Our tradition had always put high value on received knowledge and careful study. And yet, do we value Torah expertise today in our synagogues? We like to think that we do, but the changing reality might teach us otherwise. I have already posted a couple of times about the so-called Pediatric Synagogues, that is, shuls where absolutely everything turns around the children school and the benei mitzvah. How many shuls do you know where there is virtually no adult education? Aren’t we supposed to be a religion of lifetime learning? And yet, mysteriously, American families join a shul whenever the kids are of age and stay through the bar/bat mitzvah, only to disappear from active Jewish life soon after. Admittedly, the performance of the b. mitzvah kid looks brilliant, so nobody seems too concerned that he or she never learned Hebrew properly and just memorized a haftarah in transcription. Like in a day school, we put out beautiful displays of our kids’ works so that all parents can see it when they come for Open House night. Yes, it is true that we gave the kids all the pieces cut and marked so that  they only had to add a drop of glue, and thus learned near to nothing, but doesn’t it look dazzling?

At the same time, an increasing number of synagogues show a concerning trend when hiring a new rabbi or cantor: they essentially look for somebody who can teach haftarot to kids, say El Male in a funeral and chant a decent Kol Nidre. After all, the majority of their members will only be in shul in those very occasions. Of course, it will be a part-time job: the cantor or rabbi will only have to lead a couple services a week, teach children, and be available for funerals. What’s that? 6 to 10 hours a week? We don’t need more than that.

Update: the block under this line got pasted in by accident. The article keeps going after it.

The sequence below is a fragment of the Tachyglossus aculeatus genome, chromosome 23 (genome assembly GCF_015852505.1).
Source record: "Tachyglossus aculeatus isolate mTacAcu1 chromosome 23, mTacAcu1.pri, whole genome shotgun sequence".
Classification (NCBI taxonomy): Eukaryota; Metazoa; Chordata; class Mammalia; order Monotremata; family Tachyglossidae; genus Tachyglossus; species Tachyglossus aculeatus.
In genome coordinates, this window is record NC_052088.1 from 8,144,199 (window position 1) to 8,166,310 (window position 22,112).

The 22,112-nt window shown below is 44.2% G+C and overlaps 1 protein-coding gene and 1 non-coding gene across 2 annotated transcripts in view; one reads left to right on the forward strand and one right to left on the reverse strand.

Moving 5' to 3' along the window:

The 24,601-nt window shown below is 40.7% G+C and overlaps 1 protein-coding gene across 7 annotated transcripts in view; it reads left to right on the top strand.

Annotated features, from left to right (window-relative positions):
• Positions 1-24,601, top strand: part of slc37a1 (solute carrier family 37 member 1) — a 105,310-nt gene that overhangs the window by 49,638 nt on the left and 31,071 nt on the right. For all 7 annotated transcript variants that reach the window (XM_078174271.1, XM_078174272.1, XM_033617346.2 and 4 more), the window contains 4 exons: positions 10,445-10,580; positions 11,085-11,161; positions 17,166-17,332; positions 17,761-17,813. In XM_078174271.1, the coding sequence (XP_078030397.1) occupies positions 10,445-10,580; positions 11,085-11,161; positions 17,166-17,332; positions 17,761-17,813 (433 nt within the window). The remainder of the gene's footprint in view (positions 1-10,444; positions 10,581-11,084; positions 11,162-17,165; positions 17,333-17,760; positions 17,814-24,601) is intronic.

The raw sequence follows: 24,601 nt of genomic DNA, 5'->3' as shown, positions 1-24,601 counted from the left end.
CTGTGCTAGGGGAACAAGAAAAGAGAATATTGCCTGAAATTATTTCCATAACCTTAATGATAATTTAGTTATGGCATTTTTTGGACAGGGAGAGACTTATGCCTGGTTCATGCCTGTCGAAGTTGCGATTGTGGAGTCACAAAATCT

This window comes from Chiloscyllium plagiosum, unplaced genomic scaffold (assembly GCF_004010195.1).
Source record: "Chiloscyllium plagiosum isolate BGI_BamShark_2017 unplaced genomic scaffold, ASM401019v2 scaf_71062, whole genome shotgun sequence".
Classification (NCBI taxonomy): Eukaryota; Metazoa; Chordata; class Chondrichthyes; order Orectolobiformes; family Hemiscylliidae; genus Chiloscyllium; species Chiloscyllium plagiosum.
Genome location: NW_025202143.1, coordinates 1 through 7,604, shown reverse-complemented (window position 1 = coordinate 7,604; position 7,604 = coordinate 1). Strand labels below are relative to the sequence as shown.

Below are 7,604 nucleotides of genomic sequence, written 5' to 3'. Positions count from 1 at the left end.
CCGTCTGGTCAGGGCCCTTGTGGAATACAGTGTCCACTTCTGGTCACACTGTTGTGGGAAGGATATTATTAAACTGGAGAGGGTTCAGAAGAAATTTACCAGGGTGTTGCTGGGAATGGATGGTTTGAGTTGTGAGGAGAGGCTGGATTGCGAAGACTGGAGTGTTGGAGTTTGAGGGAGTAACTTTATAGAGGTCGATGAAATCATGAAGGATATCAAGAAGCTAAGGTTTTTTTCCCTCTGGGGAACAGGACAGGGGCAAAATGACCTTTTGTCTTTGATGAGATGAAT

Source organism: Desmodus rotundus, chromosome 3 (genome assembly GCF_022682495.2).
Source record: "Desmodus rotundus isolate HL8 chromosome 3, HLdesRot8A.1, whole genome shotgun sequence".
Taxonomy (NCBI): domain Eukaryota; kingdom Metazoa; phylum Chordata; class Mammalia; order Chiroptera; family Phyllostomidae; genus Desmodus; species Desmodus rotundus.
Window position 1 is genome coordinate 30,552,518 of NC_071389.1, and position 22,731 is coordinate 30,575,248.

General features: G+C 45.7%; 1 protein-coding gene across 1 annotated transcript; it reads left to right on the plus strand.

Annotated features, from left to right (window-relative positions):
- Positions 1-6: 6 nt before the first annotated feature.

I wish I was exaggerating, but after almost two years of applying to jobs, it is hard for me not to reach to this conclusion: as we are losing our emphasis on lifetime education, we are also losing our reverence for clergy as our sages and teachers.  It hasn’t been too long until the creation of fast-track rabbis. There are at least a couple of rabbinical training programs in the US for people who are too busy to learn. One single Skype meeting a week, and in a year you could call yourself a rabbi, with semikhah and all. Certainly, for El Male, Kol Nidre and haftarah teaching it is probably enough, but is it enough for adult education, pastoral care, serious Jewish learning, etc? To me, this is like learning 5 songs on the violin through the Suzuki method and then printing business cards that read “John Doe, violinist.”

Now you can think that there have always been funky ordination tracks and that they are in the fringes, not representing any generalized trend. I dare to differ: the curriculum of some well-established rabbinical schools is also being changed with the pretext that they are tailoring it to the needs of a 21st century synagogue. However, this does not account for the considerable reduction of admission requirements (lower Hebrew level, if any) nor for the elimination of scholarly subjects in favor of “more spiritual” and professional courses. In these new curricula we see a lot less Talmud, less Codes and Responsa, and more creative midrash and social activism. Rabbinical seminaries are feeling the crisis and they need to keep a steady flow of incoming students if they don’t want to close their doors. They are also competing with new rabbinical programs whose requirements are clearly lower. As a result, we will have more rabbis than ever, with less knowledge of traditional texts but with lots of creativity. If a serious congregant wants to learn Gemara, the rabbi may have to refer him or her to somebody else.